Marc's WhiteWater Gear Reviews


The White Water River and Creek

‘Whitewater is formed in a rapid, when a river’s gradient increases enough to generate so much turbulence that air is entrained into the water body, that is, it forms a bubbly or aerated and unstable current; the frothy water appears white. The term is also loosely used to refer to less turbulent, but still agitated, flows. The term “whitewater” also has a broader meaning, applying to any river or creek itself that has a significant number of rapids.’

The Kayak / Canoe

There are five main “categories” in whitewater kayaking, and thus, Kayaks:

River running

A principal design characteristic of riverrunning kayaks is their comparatively longer length and narrower breadth. The longer length at the waterline not only helps to carry speed but the longer arcs thus created between stem and stern allow the boater to more efficiently and gracefully carve into, through and out of eddies and other currents.
(More on this topic can be found on this River Kayak page.)


Creek boats usually have increased “rocker,” or rise, fore and aft of the cockpit for manoeuvrability.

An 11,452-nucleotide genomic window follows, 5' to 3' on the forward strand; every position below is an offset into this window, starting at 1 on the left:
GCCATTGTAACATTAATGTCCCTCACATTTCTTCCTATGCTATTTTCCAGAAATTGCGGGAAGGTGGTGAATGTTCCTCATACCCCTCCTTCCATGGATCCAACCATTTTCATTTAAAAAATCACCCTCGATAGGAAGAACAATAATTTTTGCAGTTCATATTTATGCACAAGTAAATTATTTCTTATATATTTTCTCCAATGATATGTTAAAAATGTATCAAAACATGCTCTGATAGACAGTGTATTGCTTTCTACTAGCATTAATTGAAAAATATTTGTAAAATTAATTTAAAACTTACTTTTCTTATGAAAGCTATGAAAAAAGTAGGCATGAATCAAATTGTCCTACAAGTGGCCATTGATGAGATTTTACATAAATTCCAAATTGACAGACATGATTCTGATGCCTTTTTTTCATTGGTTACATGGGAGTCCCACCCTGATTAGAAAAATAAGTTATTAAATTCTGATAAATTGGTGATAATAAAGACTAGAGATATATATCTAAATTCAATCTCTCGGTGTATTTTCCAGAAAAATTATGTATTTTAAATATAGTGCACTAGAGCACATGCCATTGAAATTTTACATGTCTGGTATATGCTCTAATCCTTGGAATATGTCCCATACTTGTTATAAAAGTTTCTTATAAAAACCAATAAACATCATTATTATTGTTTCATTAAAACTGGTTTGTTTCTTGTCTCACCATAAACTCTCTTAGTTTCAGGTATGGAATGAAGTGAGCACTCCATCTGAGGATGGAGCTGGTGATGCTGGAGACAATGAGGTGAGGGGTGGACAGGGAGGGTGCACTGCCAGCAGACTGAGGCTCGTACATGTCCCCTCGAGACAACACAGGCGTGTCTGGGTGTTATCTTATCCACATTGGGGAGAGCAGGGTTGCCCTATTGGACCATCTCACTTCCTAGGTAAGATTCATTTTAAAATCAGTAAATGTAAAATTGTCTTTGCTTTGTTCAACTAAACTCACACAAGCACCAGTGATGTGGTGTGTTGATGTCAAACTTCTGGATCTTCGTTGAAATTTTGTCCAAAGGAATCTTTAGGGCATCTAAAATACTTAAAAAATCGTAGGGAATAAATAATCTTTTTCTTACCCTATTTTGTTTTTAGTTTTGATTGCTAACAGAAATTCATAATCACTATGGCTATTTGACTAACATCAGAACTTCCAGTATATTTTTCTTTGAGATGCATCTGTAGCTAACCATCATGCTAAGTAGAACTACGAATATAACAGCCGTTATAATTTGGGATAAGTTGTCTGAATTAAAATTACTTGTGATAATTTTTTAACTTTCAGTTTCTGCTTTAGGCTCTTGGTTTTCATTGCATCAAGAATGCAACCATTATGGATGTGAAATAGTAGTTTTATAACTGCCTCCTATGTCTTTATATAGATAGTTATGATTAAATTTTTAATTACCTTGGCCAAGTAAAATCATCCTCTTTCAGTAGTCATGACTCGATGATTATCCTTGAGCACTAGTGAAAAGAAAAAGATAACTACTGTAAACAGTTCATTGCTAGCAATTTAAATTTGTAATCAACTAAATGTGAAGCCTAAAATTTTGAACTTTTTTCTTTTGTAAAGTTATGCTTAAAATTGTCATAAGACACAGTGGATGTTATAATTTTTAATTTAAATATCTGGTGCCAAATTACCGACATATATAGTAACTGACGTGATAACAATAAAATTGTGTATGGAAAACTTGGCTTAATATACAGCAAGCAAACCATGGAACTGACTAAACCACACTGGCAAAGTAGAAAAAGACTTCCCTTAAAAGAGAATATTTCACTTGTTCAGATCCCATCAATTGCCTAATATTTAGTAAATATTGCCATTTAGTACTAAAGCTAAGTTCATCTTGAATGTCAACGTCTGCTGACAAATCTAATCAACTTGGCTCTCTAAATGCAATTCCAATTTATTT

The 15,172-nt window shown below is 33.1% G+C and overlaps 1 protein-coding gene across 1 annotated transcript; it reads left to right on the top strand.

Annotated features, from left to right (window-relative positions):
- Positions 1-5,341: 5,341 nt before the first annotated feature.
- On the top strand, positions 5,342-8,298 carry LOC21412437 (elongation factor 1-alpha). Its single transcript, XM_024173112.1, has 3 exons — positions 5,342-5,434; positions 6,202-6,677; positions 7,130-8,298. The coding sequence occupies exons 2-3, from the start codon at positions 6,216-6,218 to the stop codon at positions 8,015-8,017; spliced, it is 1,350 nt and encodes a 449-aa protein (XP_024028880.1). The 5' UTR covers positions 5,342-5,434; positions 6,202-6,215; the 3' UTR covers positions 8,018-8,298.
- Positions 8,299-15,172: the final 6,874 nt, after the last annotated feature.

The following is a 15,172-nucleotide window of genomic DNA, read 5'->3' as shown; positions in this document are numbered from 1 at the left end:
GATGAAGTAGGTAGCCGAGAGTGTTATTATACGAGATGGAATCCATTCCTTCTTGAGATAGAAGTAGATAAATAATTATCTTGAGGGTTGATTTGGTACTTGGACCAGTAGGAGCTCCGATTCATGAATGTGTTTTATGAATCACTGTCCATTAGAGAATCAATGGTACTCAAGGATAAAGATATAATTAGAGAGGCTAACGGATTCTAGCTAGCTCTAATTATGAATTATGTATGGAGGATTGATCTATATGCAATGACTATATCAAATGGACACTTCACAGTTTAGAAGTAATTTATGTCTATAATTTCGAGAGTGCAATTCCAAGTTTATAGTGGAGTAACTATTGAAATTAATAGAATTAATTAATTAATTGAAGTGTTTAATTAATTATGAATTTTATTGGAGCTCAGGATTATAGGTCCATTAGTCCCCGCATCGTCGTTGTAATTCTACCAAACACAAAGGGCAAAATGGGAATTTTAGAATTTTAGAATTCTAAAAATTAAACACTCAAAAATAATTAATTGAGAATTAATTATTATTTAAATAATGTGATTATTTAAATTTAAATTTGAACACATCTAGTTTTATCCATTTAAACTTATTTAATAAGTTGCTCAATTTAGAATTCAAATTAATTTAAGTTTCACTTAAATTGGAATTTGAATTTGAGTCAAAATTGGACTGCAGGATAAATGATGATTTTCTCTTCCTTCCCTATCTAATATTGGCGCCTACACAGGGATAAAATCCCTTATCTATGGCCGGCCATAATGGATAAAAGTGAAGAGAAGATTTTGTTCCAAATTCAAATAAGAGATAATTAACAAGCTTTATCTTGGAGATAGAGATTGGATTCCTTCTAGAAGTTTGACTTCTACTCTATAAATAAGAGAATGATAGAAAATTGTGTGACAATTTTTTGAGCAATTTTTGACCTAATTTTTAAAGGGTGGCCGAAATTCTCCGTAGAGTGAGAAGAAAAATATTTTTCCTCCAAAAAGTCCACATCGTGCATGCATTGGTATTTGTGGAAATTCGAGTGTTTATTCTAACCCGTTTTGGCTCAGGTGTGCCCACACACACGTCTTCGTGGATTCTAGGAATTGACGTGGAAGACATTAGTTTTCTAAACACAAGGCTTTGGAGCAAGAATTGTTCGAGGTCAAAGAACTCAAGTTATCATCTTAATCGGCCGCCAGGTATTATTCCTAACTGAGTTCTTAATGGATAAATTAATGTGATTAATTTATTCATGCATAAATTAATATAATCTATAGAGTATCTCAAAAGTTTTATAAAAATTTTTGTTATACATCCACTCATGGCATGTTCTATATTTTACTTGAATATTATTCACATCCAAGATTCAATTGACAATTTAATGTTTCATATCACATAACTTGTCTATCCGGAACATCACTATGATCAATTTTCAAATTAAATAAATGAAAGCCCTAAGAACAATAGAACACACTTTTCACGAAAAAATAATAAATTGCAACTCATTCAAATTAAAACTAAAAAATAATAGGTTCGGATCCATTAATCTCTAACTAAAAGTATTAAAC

(More on this topic can be found on this Creeking Kayak page.)


Pro level slalom competitions have specific length (350 cm (140 in) for kayaks), width, and weight requirements for the boats, which will be made out of kevlar/fiberglass/carbon fiber composites to be lightweight and have faster hull speed. Plastic whitewater kayaks can be used in citizen-level races.


Kayaks used for playboating generally have relatively low volume in the bow and stern, allowing the paddler to submerge the ends of the kayak with relative ease.

Surf kayaking
(‘out of category’, but relevant)

There are a number of speciality surf kayak designs available. They are often equipped with up to four fins with a three fin thruster set up being the most common. Speciality surf kayaks typically have flat bottoms, and hard rails, similar to surf boards. The design of a surf kayak promotes the use of an ocean surf wave (moving wave) as opposed to a river or feature wave (moving water). They are typically made from glass composites (mixtures of carbon fiber, Kevlar and fiberglass) or rotomolded plastic. Many kayaks, such as those used in whitewater kayaking on rivers or tidal rapids, are used. Many whitewater designs can be fitted with fins, to assist in control on moving surf waves.

One thought on “Kayaks

  1. Awesome website, Marc! Thanks for sharing your knowledge and experience. CU in Slovenia/Italy/Austria/France/Spain next spring! (We seem to be crossing paths everywhere……..)
    Let’s conquer the Inn when snow melts. How about that?

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